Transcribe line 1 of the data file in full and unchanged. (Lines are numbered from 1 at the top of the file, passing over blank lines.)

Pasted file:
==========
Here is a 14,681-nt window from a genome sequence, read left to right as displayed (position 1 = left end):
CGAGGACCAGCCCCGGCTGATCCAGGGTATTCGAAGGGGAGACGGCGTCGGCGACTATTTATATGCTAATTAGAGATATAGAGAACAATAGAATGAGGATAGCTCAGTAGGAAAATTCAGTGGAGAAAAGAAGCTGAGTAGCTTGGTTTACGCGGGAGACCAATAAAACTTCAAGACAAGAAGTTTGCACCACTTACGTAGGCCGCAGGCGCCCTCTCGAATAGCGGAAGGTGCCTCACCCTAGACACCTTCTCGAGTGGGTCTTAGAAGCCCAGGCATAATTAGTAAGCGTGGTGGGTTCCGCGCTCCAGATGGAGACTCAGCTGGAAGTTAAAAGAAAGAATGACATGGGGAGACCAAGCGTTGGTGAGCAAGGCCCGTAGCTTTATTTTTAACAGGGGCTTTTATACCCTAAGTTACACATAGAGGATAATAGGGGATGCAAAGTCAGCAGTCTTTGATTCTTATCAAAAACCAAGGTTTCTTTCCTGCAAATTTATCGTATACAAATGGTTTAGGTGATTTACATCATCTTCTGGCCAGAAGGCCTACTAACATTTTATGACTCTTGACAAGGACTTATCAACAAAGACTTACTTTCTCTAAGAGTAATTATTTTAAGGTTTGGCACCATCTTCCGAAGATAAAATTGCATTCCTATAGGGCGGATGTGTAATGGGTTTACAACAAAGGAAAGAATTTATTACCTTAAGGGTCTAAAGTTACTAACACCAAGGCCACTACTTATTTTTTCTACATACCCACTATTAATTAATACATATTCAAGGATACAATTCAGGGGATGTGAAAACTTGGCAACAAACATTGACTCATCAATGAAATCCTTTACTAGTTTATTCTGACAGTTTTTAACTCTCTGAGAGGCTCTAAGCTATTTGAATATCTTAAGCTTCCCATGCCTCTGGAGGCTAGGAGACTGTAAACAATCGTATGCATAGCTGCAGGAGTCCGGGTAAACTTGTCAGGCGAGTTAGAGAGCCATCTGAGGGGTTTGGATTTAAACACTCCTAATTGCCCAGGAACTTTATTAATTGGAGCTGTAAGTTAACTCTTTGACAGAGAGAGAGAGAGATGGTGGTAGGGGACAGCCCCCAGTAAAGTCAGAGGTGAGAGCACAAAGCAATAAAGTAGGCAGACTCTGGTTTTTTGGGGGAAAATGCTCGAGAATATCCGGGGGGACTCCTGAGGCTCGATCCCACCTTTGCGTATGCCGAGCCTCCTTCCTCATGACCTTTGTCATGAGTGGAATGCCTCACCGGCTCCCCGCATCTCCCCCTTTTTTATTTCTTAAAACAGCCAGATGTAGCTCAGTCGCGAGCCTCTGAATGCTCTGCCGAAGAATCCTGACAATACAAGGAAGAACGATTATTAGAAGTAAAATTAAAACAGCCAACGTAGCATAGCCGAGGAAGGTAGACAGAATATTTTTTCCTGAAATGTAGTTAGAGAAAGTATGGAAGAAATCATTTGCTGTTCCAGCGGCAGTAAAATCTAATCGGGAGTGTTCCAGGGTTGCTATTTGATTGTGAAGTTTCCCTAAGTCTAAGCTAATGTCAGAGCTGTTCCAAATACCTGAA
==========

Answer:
Here is a 14,681-nt window from a genome sequence, read left to right as displayed (position 1 = left end):